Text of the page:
Let’s talk solar power and energy independence in Alaska.

If you are considering a grid-tied system, plan for free power March through October and don’t worry about the remainder. It’s not cost effective to fully offset your power bill in the deep winter with a huge array potentially covered in snow.  Instead, select an inverter size likely to cover your needs April through August and slightly oversize the solar array for the shoulder seasons.  If possible, be aggressive with your array angle for the same reasons. March-April are often my best months with a strong albedo effect from the snow.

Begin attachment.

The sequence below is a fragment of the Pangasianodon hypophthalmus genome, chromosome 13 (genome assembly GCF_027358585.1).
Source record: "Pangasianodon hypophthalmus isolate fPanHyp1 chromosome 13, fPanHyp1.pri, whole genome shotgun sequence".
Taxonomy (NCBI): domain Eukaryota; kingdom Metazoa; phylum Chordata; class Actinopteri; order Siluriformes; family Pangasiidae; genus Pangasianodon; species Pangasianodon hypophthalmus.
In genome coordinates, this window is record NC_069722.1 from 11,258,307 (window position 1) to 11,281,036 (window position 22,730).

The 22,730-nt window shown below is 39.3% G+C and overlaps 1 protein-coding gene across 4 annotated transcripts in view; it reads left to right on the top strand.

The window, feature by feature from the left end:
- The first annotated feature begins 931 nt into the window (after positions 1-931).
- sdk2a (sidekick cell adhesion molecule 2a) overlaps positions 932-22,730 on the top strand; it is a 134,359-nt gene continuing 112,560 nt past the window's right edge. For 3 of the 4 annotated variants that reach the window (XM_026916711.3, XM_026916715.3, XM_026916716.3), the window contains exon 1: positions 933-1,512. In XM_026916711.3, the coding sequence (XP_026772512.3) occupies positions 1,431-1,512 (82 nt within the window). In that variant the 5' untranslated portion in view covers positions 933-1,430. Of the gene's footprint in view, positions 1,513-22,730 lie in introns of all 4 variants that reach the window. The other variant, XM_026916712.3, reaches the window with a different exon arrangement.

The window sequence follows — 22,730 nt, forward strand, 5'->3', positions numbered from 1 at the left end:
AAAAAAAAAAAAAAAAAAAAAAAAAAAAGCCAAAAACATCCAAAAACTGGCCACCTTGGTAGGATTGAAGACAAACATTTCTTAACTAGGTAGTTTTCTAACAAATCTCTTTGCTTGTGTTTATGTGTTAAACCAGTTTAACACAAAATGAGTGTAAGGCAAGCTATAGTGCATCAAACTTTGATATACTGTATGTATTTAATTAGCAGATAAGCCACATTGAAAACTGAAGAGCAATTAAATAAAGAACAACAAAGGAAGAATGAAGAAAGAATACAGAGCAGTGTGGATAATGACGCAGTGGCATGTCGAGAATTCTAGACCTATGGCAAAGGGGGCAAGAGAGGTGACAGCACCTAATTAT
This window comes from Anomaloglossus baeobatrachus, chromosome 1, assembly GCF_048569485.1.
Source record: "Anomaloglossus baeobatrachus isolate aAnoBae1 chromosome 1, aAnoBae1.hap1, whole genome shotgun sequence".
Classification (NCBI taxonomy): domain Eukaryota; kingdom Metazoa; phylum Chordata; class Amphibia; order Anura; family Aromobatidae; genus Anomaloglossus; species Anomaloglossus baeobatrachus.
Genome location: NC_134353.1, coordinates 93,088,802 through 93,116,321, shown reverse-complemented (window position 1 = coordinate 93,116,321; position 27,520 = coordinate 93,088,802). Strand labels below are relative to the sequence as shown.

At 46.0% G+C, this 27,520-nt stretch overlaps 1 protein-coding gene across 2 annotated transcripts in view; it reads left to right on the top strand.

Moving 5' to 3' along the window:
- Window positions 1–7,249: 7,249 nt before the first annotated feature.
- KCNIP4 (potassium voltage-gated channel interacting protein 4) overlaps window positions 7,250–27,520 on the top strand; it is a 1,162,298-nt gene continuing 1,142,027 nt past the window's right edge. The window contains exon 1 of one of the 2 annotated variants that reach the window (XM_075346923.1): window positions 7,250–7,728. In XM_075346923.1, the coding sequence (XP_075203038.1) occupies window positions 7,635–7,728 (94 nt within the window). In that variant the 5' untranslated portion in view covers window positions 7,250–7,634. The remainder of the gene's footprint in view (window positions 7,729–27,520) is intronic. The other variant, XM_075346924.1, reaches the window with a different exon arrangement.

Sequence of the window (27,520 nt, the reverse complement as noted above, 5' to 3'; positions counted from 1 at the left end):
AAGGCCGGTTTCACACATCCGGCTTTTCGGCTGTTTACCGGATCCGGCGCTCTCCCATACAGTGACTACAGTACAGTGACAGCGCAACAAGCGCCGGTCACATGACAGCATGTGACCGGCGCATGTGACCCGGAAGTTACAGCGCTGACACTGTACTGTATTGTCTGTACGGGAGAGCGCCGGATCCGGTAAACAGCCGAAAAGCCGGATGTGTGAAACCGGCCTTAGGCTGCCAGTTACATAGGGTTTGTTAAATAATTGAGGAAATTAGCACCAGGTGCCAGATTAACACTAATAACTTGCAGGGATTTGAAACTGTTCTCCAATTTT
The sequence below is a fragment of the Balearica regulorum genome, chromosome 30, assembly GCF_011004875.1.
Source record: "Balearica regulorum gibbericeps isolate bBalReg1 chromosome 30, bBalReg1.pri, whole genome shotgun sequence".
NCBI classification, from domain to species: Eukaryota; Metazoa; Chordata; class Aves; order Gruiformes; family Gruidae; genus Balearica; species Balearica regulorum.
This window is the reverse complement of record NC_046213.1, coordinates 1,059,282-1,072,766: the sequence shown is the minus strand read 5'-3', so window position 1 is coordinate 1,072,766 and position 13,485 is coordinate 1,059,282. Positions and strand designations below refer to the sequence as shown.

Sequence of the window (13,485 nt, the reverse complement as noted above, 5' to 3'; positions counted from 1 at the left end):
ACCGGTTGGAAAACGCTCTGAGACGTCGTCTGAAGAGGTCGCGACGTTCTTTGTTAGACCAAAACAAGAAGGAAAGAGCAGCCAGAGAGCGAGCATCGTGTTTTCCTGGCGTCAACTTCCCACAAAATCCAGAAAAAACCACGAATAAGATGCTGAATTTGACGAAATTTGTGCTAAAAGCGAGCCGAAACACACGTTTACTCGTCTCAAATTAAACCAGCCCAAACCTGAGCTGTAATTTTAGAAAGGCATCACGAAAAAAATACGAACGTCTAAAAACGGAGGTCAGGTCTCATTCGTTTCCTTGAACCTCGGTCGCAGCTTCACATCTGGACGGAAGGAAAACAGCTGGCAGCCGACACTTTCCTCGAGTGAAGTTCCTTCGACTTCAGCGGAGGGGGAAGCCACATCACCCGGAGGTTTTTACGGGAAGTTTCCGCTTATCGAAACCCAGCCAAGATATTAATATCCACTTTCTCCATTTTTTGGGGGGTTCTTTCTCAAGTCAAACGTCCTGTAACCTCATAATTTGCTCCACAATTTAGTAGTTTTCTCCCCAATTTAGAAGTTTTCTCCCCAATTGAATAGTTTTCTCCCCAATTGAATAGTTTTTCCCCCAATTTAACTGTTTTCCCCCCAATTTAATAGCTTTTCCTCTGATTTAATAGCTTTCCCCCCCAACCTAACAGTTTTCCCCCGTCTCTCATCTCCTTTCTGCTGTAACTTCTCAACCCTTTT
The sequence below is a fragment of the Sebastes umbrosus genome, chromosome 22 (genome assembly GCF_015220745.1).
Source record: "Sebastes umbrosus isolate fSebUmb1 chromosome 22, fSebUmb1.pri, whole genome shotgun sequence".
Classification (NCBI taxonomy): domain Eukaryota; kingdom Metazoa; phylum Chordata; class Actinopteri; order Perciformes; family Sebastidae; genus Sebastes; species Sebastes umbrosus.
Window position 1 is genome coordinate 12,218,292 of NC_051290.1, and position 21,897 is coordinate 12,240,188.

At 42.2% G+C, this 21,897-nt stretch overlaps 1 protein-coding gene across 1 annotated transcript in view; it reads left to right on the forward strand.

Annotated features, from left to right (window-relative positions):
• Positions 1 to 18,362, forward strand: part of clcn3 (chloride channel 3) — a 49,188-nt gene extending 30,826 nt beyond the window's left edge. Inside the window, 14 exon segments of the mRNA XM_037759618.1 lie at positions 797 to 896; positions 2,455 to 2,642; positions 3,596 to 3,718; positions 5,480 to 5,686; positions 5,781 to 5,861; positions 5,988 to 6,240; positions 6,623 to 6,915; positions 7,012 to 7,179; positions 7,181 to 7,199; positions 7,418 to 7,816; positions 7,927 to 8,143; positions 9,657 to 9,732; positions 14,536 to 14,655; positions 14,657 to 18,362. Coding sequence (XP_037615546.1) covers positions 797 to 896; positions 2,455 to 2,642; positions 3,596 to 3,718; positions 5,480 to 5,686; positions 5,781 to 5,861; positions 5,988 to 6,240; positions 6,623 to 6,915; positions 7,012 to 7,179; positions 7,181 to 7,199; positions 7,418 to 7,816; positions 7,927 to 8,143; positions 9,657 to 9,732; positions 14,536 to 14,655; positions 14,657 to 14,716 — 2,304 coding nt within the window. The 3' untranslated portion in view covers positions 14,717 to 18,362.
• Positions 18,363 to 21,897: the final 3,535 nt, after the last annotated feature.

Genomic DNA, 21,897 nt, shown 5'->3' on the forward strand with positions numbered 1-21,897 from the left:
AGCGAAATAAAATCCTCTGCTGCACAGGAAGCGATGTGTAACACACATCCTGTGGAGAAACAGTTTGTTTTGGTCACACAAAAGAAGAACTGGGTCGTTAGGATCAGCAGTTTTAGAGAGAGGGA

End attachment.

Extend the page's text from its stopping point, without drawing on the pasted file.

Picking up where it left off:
Off-grid systems have really evolved in the past few years in terms of simplicity and reliability. This is an area where you get what you pay for. Considering our environment, the difficulty of remote transport, and sometimes limited choices, I recommend doing things right the first time. Use solar to the greatest extent possible to keep generator run times to a minimum.  Lithium batteries are clean, safe, self-heating, and charge quickly for when you do need the generator in the deep winter. Always consider how many “useable” amp hours are available in a battery. Flat mounted panels are cost effective, maximize winter solar gain, and shed snow.